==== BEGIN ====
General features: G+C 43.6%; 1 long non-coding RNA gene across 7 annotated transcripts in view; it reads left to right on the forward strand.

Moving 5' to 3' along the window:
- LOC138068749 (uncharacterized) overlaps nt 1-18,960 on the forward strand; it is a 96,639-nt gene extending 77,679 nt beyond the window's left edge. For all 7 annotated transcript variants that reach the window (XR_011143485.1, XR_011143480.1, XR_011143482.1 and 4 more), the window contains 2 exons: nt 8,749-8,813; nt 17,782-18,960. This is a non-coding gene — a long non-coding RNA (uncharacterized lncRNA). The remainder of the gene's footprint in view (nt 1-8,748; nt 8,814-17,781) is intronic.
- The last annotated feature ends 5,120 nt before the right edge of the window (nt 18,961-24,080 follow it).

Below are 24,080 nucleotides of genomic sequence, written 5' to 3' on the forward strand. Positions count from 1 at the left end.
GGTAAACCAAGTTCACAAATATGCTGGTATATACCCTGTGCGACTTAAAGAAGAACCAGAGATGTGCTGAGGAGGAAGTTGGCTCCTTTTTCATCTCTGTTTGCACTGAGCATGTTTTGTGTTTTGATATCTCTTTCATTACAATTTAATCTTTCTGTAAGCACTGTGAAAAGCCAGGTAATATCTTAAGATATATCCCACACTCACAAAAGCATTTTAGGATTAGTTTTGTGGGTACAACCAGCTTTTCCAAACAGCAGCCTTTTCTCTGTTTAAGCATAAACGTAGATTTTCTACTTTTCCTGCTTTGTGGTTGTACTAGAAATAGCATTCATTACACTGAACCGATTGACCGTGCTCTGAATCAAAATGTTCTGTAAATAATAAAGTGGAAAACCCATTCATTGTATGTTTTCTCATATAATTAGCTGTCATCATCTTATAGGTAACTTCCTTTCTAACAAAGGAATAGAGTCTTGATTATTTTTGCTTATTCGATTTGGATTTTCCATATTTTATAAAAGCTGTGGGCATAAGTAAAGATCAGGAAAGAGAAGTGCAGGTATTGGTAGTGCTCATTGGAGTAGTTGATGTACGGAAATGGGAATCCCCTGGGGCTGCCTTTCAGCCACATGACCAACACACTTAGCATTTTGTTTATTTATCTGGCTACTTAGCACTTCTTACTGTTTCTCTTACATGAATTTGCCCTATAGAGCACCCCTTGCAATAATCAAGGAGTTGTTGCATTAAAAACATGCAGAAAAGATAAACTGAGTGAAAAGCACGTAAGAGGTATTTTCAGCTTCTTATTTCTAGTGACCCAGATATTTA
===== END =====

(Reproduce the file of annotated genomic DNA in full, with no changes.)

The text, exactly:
General features: G+C 43.6%; 1 long non-coding RNA gene across 7 annotated transcripts in view; it reads left to right on the forward strand.

Moving 5' to 3' along the window:
- LOC138068749 (uncharacterized) overlaps nt 1-18,960 on the forward strand; it is a 96,639-nt gene extending 77,679 nt beyond the window's left edge. For all 7 annotated transcript variants that reach the window (XR_011143485.1, XR_011143480.1, XR_011143482.1 and 4 more), the window contains 2 exons: nt 8,749-8,813; nt 17,782-18,960. This is a non-coding gene — a long non-coding RNA (uncharacterized lncRNA). The remainder of the gene's footprint in view (nt 1-8,748; nt 8,814-17,781) is intronic.
- The last annotated feature ends 5,120 nt before the right edge of the window (nt 18,961-24,080 follow it).

Below are 24,080 nucleotides of genomic sequence, written 5' to 3' on the forward strand. Positions count from 1 at the left end.
GGTAAACCAAGTTCACAAATATGCTGGTATATACCCTGTGCGACTTAAAGAAGAACCAGAGATGTGCTGAGGAGGAAGTTGGCTCCTTTTTCATCTCTGTTTGCACTGAGCATGTTTTGTGTTTTGATATCTCTTTCATTACAATTTAATCTTTCTGTAAGCACTGTGAAAAGCCAGGTAATATCTTAAGATATATCCCACACTCACAAAAGCATTTTAGGATTAGTTTTGTGGGTACAACCAGCTTTTCCAAACAGCAGCCTTTTCTCTGTTTAAGCATAAACGTAGATTTTCTACTTTTCCTGCTTTGTGGTTGTACTAGAAATAGCATTCATTACACTGAACCGATTGACCGTGCTCTGAATCAAAATGTTCTGTAAATAATAAAGTGGAAAACCCATTCATTGTATGTTTTCTCATATAATTAGCTGTCATCATCTTATAGGTAACTTCCTTTCTAACAAAGGAATAGAGTCTTGATTATTTTTGCTTATTCGATTTGGATTTTCCATATTTTATAAAAGCTGTGGGCATAAGTAAAGATCAGGAAAGAGAAGTGCAGGTATTGGTAGTGCTCATTGGAGTAGTTGATGTACGGAAATGGGAATCCCCTGGGGCTGCCTTTCAGCCACATGACCAACACACTTAGCATTTTGTTTATTTATCTGGCTACTTAGCACTTCTTACTGTTTCTCTTACATGAATTTGCCCTATAGAGCACCCCTTGCAATAATCAAGGAGTTGTTGCATTAAAAACATGCAGAAAAGATAAACTGAGTGAAAAGCACGTAAGAGGTATTTTCAGCTTCTTATTTCTAGTGACCCAGATATTTA